The cameras on board the Predator, which circles high above its prey, discovered Al Qaeda's chief of military operations, Mohammed Atif, in an exclusive residential area of Kabul. The drone's operator evaluated the images, which are delivered in real time, launched the rocket, and managed to achieve what was then the Americans' biggest success in their fight against the Al Qaeda terrorist network.
One year later, the CIA repeated its attack-by-joystick approach in Yemen. There, however, the rocket did not just hit Al Qaeda leader Ali Kaid Sinjan al-Harithi, but also an American citizen who was accompanying him. It was only the wave of patriotism that has gripped the United States since the attacks on New York and Washington that prevented public outrage over the fact that, in diametric opposition to American legal sentiment, secret service agents had executed a US citizen without any charges whatsoever.
And this was not the first embarrassing mistake during Predator deployment. Another rocket killed three Afghans as they collected scrap metal. The CIA operators were convinced that they had the long sought-after Al Qaeda chief himself in their sights. However, their conviction was based on a poorly defined piece of information: one of the victims was, like bin Laden, unusually tall.
However, the Predator mishap also sheds light on the biggest deficit the elite unit from Langley has suffered to date. Although it has literally moved heaven and earth, neither surveillance cameras nor tips from bribed tribal leaders has helped it discover bin Laden's whereabouts. None of its information has prevented bin Laden from eluding the SOG's high-tech pursuit on the back of a donkey.
"They're still developing their capacities," says a Bush staffer in defense of the search, which has thus far remained unsuccessful. "That doesn't mean that they are not turning into a force to be reckoned with. They just haven't reached that point yet."
Meanwhile, the CIA has advanced to the position of an agency ready to serve the Bush administration anywhere and at any time. Rarely has an intelligence gathering service been so frequently used as justification for foreign policy.
In fact, the sole mission of the CIA, with its up to 30,000 employees, is to collect and analyze information. In the United States, there are twelve other intelligence services that serve the same purpose. The National Security Agency (NSA), with its 60,000 spies, analyzes so many telephone conversations, faxes and e-mails worldwide that complete transcripts would fill the world's largest library, the Library of Congress, once every few hours. The Pentagon's military forces also have their own intelligence service. The United States spends a total of 30 billion dollars each year on its "intelligence services," with a tenth of this spending going to the CIA.
However, the "agency" enjoys a special status among the many competing organizations. The president is its biggest customer. According to the Constitution, he is the real chief of the intelligence service, while the CIA Director serves as his advisor. In theory, the CIA Director's mission is to tell the president the truth, so as to provide the man in the White House with an empirical basis for making important decisions.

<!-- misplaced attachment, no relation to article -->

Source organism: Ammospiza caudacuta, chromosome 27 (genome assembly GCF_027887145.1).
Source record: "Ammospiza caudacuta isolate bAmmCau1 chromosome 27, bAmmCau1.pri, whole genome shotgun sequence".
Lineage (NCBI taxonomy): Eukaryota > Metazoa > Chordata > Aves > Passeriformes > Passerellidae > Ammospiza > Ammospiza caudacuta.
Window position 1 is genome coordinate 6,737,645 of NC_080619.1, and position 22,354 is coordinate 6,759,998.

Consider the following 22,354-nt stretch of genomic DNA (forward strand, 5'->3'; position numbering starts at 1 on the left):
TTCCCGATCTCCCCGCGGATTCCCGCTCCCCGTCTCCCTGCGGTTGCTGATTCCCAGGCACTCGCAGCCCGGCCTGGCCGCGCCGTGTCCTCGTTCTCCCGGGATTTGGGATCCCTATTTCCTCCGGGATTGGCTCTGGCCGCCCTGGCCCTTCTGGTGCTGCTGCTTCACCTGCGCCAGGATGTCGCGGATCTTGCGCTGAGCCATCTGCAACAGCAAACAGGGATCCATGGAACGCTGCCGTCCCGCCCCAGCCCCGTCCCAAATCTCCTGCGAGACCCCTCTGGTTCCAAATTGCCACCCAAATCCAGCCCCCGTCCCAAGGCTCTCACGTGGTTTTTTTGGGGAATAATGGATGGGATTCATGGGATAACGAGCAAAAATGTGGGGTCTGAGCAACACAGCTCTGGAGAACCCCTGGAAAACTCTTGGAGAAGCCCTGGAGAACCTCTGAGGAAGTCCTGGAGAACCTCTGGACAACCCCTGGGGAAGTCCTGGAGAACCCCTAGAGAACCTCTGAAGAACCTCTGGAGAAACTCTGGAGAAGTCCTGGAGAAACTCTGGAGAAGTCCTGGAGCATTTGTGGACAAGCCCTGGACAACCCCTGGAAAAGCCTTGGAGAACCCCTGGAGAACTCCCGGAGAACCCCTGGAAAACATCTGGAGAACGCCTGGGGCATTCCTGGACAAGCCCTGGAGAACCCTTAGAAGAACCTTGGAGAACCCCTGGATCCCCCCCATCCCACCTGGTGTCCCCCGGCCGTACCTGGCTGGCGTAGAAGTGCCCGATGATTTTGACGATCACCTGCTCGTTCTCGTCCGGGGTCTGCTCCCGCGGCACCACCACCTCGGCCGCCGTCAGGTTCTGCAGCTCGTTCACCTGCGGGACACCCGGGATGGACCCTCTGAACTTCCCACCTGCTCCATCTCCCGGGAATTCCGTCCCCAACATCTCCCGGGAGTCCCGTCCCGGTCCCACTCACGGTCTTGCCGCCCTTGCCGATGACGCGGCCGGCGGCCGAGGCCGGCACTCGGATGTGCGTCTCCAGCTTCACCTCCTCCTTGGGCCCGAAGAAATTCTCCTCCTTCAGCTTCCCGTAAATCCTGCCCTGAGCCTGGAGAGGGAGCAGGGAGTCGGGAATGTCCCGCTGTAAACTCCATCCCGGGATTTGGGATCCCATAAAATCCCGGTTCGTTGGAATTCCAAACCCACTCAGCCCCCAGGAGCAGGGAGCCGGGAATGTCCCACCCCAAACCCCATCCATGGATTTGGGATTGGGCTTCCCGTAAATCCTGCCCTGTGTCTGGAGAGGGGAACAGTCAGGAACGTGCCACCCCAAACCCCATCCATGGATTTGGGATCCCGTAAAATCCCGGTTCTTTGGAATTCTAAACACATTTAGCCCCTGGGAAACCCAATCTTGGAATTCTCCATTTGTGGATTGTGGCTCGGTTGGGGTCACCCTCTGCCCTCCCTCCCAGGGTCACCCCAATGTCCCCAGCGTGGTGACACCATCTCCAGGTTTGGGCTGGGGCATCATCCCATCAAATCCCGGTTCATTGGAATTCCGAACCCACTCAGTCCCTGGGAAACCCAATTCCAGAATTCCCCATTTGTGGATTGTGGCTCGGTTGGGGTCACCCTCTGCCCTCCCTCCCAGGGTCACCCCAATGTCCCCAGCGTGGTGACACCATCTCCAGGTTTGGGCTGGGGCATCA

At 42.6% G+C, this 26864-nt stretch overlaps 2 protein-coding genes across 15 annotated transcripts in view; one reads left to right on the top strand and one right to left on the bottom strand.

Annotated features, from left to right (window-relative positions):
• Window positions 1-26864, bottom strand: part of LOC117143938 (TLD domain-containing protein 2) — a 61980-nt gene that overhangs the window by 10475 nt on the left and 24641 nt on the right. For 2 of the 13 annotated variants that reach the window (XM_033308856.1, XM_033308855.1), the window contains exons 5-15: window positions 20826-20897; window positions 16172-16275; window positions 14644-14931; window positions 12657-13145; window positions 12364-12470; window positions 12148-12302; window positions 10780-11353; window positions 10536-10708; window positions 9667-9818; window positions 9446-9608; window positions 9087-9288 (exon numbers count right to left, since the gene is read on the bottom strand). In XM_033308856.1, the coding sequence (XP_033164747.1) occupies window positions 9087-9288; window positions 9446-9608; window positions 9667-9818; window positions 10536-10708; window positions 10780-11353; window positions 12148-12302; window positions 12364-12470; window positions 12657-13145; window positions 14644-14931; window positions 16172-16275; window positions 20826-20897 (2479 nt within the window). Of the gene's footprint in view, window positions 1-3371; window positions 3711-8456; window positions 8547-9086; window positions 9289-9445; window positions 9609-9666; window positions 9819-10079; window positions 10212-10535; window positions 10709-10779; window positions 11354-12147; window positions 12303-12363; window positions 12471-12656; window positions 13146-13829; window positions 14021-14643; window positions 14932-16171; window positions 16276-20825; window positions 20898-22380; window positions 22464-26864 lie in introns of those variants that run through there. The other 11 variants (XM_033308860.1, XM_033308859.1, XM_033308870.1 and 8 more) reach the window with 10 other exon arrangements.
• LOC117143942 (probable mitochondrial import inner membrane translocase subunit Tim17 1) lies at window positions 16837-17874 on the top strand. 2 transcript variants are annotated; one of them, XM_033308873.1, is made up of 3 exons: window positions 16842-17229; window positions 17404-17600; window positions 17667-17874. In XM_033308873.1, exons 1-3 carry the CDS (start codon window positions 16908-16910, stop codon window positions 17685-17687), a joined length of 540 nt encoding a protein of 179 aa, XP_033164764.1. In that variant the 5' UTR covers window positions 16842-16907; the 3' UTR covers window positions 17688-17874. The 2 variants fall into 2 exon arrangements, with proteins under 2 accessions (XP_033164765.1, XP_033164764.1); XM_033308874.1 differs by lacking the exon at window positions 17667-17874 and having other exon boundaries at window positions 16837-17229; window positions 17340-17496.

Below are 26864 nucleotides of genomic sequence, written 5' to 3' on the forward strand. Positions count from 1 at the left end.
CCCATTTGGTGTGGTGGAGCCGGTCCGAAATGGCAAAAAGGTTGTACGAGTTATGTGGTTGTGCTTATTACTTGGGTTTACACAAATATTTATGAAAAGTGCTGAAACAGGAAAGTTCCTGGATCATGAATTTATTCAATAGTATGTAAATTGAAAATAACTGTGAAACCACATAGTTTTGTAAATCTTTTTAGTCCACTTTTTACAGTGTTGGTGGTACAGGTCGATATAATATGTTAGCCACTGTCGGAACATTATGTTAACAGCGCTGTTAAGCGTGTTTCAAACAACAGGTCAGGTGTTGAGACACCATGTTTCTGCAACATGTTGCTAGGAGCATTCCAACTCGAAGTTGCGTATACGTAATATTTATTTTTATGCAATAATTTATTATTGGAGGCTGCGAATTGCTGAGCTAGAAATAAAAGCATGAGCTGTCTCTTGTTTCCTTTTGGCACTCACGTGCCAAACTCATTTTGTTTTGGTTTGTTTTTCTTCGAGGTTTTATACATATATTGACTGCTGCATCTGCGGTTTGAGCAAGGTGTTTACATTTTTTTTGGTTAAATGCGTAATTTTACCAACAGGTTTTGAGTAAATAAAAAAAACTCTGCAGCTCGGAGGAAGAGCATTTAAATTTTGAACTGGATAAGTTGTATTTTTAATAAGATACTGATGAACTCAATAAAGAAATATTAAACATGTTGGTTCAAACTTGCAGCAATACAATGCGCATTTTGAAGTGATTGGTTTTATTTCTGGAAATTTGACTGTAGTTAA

The elevated status of the CIA can be a blessing, but it has also become a curse on many an occasion. After all, information delivered by Langley is not always politically opportune. On the other hand, the White House may, in a preventive move, dictate which information and interpretations the administration happens to favor at a given time.
Both of these scenarios have occurred under Bush. Last November, the agency delivered the news that North Korea was on the verge of building nuclear weapons with enriched uranium. In turning its attention from Afghanistan to Iraq, the White House opted not to focus on this news, and it took six months before it became public.
Conversely, Tenet made himself unpopular by remarking that his agency had no evidence of any close connections between bin Laden and Baghdad, and that there was no reason to assume that Saddam is particularly close to obtaining a nuclear weapon today. To the chagrin of the White House, the CIA Director was forced to testify before the US Congress that Saddam Hussein currently does not pose an acute threat to the United States.
The intelligence service was and remains at the mercy of the interests of the president who happens to be in power. Its status depends on the reputation enjoyed by the CIA Director at the White House. The wishes expressed by the Oval Office determine the extent to which the CIA must engage in unsavory activities, especially those from which the far more powerful special forces of the army, navy and air force are barred for legal reasons. In contrast to their colleagues at the CIA, the army's Green Berets and the Navy Seals cannot simply eliminate their unpleasant foes, except in times of war.
The CIA's secret army certainly has plenty of dirty work on its agenda. President Bush has already signed directives with which he intends to unleash his SOG unit against those countries that are on the verge of acquiring nuclear weapons. Experts from the Department of Energy have informed the CIA unit as to which weak points in a nuclear power plant are most vulnerable to attack. Could Pyongyang be next?
Five years ago, Tenet revived his still youthful intelligence unit because he agreed with some of his best agents in their assessment that the agency had reached a low point in its effectiveness. Robert Baer, for example, one of Langley's few experts on Iraq, did not hesitate to express his conviction that the CIA had "actually catapulted itself out of the espionage business." According to Baer, it is precisely in the Islamic world that the agency has lost its "human quality" and is relying increasingly as in all its other operations on the analysis of material it gathers electronically. As a result, however, the agency lacked access to mosques and universities, and to an understanding of the radicalization of a portion of the Arab world.